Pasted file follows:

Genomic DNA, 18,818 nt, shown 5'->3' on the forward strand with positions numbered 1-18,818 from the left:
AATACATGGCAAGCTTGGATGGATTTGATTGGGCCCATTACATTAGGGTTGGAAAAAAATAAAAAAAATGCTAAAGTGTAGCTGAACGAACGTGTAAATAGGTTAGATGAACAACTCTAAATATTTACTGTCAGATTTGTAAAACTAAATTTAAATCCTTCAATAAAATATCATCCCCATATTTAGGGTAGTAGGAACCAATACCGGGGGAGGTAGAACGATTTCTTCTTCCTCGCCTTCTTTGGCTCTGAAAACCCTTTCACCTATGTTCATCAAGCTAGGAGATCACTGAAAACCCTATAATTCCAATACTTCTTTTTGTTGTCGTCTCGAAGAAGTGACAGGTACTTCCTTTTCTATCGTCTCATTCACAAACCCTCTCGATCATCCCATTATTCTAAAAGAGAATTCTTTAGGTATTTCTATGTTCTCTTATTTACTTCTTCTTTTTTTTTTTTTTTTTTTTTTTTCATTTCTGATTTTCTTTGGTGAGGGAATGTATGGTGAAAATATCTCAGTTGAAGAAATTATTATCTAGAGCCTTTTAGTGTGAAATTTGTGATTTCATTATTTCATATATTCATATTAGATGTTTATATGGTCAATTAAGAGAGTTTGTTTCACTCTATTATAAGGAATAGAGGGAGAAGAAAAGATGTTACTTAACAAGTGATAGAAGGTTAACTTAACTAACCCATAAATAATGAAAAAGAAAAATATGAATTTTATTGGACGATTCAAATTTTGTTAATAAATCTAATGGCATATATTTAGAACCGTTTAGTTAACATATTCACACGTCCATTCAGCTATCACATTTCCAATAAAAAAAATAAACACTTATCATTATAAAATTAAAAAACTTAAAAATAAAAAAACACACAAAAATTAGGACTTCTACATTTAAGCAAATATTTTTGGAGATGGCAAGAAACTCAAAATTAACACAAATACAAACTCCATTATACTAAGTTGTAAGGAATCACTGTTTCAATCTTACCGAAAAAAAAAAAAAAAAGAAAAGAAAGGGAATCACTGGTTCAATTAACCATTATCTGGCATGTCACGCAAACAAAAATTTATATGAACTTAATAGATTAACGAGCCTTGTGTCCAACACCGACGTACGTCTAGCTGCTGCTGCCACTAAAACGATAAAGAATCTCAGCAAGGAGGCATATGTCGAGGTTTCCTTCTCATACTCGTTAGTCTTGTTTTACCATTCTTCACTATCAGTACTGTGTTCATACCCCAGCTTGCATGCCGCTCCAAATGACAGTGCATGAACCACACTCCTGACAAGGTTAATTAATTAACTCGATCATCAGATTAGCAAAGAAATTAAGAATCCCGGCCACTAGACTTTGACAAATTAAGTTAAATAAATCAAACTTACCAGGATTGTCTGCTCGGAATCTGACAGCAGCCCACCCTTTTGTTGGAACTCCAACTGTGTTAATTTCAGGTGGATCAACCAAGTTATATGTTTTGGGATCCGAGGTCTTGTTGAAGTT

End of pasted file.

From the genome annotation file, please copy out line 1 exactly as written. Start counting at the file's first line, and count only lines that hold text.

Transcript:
Genomic DNA, 18,818 nt, shown 5'->3' on the forward strand with positions numbered 1-18,818 from the left: